Coffman and her Atrium Collective co- founder Kristin Beasley pulled in four influencers — whom they referred to as "creators" — to showcase how the Sienna minivan could be used for a range of lifestyles.
Pinterest is ideal for the campaign because it's good for telling rich stories, said Beasley, who focuses on the platform. While there is marketing potential in other social media sites such as Instagram and TikTok, she said she favors "beautiful" imagery and narrated editorial videos over bite-sized content.
Similar to moves made by platforms such as Snapchat and Instagram, Pinterest in September 2020 introduced "Story Pins," a multimedia feature the agencies used for the Sienna campaign.
Their strategy involved showing how an outdoors-loving photographer, florist, therapist-turned-interior designer and restaurateur could each use the vehicle.
There was a paid partnership with the four creators, Saatchi & Saatchi confirmed to Automotive News.
The creators didn't get to keep the minivans, but Peter Amend, a self-described part-time adventurer and photographer based in California, was already a Toyota customer.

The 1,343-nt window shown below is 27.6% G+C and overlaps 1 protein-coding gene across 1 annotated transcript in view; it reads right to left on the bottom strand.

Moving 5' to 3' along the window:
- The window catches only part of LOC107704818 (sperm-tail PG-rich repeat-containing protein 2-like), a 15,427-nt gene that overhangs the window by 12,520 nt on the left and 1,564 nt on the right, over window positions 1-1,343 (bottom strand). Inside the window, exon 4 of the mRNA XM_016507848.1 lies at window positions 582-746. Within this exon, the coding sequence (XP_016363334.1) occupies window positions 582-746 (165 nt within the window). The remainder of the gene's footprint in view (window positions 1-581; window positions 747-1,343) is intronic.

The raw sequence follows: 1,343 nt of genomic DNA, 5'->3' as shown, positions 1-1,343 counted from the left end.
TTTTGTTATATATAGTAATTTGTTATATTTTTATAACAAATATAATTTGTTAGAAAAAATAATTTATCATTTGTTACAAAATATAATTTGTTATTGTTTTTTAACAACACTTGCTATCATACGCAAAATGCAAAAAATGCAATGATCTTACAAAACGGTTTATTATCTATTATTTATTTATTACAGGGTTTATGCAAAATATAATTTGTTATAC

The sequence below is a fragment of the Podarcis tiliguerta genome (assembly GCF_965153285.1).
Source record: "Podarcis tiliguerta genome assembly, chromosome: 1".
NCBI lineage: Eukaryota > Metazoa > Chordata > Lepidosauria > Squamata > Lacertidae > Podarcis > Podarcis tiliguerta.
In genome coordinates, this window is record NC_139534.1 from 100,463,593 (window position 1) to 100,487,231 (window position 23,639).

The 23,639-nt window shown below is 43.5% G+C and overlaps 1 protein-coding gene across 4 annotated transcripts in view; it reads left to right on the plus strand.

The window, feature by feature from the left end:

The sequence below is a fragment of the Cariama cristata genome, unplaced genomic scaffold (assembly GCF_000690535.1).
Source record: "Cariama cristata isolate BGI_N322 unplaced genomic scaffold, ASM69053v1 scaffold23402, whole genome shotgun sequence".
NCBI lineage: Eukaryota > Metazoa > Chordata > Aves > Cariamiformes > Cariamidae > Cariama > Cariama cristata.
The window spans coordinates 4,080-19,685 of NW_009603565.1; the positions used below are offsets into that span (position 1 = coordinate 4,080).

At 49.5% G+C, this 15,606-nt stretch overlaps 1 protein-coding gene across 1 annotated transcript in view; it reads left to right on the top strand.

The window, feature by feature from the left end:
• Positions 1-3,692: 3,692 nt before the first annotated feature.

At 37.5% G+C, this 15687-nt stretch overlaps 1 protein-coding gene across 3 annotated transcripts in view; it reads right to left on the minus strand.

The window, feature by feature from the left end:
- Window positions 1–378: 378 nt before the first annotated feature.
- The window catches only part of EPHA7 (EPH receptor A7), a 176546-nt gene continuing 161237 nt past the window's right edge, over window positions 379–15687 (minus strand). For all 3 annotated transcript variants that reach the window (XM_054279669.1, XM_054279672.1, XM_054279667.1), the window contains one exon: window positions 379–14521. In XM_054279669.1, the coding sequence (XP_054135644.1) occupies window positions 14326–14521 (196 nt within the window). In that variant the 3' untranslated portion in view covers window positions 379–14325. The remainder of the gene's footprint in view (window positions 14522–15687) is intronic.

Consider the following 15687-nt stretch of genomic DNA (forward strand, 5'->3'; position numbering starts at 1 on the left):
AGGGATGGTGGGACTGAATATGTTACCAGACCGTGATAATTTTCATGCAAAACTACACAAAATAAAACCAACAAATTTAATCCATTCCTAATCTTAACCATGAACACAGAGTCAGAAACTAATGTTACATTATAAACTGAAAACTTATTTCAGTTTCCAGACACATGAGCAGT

"The Toyota lifestyle resonates a lot with how I live and that's kind of a brand that doesn't take themselves too seriously," Amend, a Tacoma pickup owner, said of his decision to participate in the campaign. "They're not too formal of a brand, but they produce very-high-quality vehicles with a reputation for long-lasting quality."
The campaign was turned around quickly — in just about two months — Coffman and Beasley said.
Production was delayed for a few weeks in January because of surges in COVID-19 cases. Shooting in key locations in Los Angeles was more difficult with closures and travel restrictions. Fortunately, the crew was pretty small, Amend said.
"That's one thing that I enjoy about this kind of work, when you can do it [with] a scrappy production team," he said.